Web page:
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Chicken Lasagna


Lasagna Roll Ups (this version with spinach)

I am on my way to a meeting where the committee gathers for dinner first.  When you think about this-it is a pretty good idea as people can start right after work without worrying about stopping for dinner and then everyone can get home at a decent hour.  Tonight was my turn to provide the main course.  My partner was taking bread, salad and dessert.  I decided to make chicken lasagna.  Everyone who has ever tasted it LOVES it and I am not quick to admit that it comes out of a Campbell Soup Recipe book.

In order to save time and steps I use no pre-cooking required lasagna noodles (12 noodles required) and grated mozzarella (2 cups).  I do also like to use pre-cooked chicken when it is not too dear.  Such was not the case this week.  Here it is:

Set aside 2/3 cup mozzarella for the top.  Combine 2 cans of cream of mushroom soup, 1 ½ can of milk, 1/8 tsp or nutmeg and another of cayenne pepper.  Set aside.  In another bowl combine 1 egg, 1 small container of ricotta cheese and a package of really well drained frozen spinach.  Set aside.  If not using pre-cooked or leftover chicken, sauté 500 ml of small cubes in olive oil.  In the bottom of a 13 x 9 pan, spread ½ cup of the soup mixture.  Arrange 4 lasagna noodles on top then top with 1/3 remaining soup mixture, ½ the mozzarella and half the chicken.  Repeat layer and end with a third layer of noodles; add remaining soup reserved mozzarella and ½ cup of grated Parmesan cheese.  Bake at 350 degrees for 40 minutes and until hot and bubbling and then let stand 15 minutes before serving.  Serves eight (or a family of five with enough for lunches).

Lasagna is one of those things I rarely order at a restaurant as it is one thing that I think that I can cook as well (if not better).  We rarely have a traditional lasagna instead we enjoy this one or another even more decadent chicken one with hollandaise sauce, in addition to red and white lasagnas, sausage lasagna or pesto lasagna.  We also love lasagna roll ups where you pretty much throw everything that would normally go into the layers into one bowl, spread it along the noodle and then roll from one end.  I pour the sauce in the bottom of the baking dish and then dip the roll over onto its side.  This recipe is a breeze if you’re in a hurry and they take less time to cook.

Our favourite place for lasagne in Winnipeg no longer exists.  It was called Luce’s and it was located in the Maples area of Winnipeg.  When the lasagne (or eggplant dish) would come out of the kitchen it looked like a loaf of bread covered in Italian sauce-it was that huge!

Do you favour a tradition lasagne recipe?  Where is your favourite spot for lasagne?  Have you found a bake at home version that is any good?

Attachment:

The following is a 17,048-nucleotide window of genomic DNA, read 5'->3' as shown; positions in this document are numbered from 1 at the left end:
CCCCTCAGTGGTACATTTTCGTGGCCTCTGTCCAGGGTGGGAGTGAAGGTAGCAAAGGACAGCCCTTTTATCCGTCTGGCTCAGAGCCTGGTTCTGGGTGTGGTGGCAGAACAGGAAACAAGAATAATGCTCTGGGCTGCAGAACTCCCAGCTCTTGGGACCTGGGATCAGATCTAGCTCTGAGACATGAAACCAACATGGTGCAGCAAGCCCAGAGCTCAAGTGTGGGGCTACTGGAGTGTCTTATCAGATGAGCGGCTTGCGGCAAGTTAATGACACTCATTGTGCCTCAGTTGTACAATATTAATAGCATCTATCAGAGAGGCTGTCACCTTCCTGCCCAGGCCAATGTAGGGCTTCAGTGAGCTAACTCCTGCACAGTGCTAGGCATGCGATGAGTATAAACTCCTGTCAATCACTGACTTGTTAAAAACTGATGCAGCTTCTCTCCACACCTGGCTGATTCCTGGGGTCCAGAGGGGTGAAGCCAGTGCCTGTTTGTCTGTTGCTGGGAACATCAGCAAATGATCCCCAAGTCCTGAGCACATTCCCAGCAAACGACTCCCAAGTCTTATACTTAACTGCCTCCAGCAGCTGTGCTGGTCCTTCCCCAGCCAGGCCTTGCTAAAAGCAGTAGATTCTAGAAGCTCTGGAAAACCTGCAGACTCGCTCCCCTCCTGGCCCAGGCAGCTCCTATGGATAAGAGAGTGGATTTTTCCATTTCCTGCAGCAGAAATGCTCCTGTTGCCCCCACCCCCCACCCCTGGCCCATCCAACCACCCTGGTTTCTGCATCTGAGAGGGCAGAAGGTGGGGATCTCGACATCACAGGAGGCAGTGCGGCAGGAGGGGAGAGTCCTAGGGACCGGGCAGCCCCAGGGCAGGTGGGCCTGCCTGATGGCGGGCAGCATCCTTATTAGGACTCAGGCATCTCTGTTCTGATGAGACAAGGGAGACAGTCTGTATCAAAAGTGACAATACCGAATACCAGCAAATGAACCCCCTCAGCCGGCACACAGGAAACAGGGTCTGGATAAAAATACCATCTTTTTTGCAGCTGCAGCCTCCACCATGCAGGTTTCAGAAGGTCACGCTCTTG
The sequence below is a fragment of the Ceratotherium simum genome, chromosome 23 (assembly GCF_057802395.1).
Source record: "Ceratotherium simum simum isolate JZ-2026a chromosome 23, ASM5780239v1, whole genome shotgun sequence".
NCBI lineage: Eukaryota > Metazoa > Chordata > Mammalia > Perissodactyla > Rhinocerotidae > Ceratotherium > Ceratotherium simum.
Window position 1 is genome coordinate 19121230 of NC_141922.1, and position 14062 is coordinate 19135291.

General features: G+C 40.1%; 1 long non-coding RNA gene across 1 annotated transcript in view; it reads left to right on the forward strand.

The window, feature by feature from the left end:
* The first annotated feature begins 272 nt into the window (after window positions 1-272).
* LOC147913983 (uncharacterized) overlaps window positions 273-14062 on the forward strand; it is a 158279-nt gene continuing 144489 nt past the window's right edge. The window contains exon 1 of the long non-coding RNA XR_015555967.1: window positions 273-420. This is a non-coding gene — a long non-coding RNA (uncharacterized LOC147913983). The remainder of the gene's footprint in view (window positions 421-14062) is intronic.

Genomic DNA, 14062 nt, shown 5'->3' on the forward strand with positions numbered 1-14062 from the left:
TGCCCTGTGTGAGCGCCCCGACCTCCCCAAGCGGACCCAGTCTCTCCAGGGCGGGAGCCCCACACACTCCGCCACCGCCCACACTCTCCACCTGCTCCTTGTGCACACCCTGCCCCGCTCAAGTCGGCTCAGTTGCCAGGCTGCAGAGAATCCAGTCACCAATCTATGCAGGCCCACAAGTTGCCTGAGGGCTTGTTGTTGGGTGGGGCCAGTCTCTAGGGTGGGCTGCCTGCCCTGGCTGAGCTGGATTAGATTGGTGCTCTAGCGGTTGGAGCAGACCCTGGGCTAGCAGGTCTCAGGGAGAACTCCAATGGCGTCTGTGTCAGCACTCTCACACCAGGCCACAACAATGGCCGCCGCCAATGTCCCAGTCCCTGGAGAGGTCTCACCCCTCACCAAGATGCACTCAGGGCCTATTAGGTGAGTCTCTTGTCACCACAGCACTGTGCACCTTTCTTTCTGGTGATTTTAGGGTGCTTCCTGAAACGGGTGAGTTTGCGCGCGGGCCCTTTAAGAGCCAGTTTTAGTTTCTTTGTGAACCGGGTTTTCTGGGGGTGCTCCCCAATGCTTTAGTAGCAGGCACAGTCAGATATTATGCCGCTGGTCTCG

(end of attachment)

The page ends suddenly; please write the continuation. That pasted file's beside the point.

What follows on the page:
Lunch for B&B friends


The four of us (on separate trips) had recently visited mutual friends in Sicily and we had not had an opportunity to compare travel notes.  I decided to cook something Sicilian to get the memories flowing.  I chose a selection from Jamie Oliver’s cookbook entitled Jamie’s Italy.  His preamble indicated that the dish had been on the menu at a restaurant in one of the roughest parts of Palermo_44207495_sicly_afp_416b We too had enjoyed a similar dinner near the train station in Palermo.  We were able to sit outside in a former train car.  We all had pastas-clam, swordfish, shrimp/basil and sardine/fennel.  Everything was mopped up with great Italian bread and downed with a fine local red wine.  The owner came around with complimentary lemoncellas.  We weren’t certain if they were always offered or if it was because we were so obviously tourists-taking pictures of our meals and each other.

Ahh Italy

Ahh Italy

Ah Italy….I digress.  Jamie’s version was tossed with arugula.  I made my version with peas for two reasons a) it was one of the few vegetables left in my fridge and 2) I had been so impressed by how Sicilian recipes were the delicious combinations of fairly simple ingredients.  Here’s a rough idea of the recipe.  Heat 3 glugs of extra virgin olive oil in a large frying pan and toss in 2 cloves of chopped garlic and chilli seeds to your liking.  Brown a bit and add a pound or so shrimp.  I then added ½ cup of sake because I was out of white wine as the recipe called for in addition to a 2 heaping tablespoons of mashed up sun dried tomatoes.  Next came the zest and juice of one lemon before I made sure that the shrimp was cooked and then tossed in the peas and cooked spaghetti.

When we served the bowls, we offered a drizzle of truffle oil that we had brought home with us from the Cinque Terre area of Italy. We had learned that it was inappropriate to offer parmesan as Italians don’t add cheese to a seafood pasta. I had also baked a 9 grain bread that I served with balsamic and an olive oil that our Sicilan friends gifted us with.  It was from their own olive tree and was pressed in the community press.

As it was lunch time, we didn’t even serve dessert.  Just put on a pot of tea to look at pictures of their trip.

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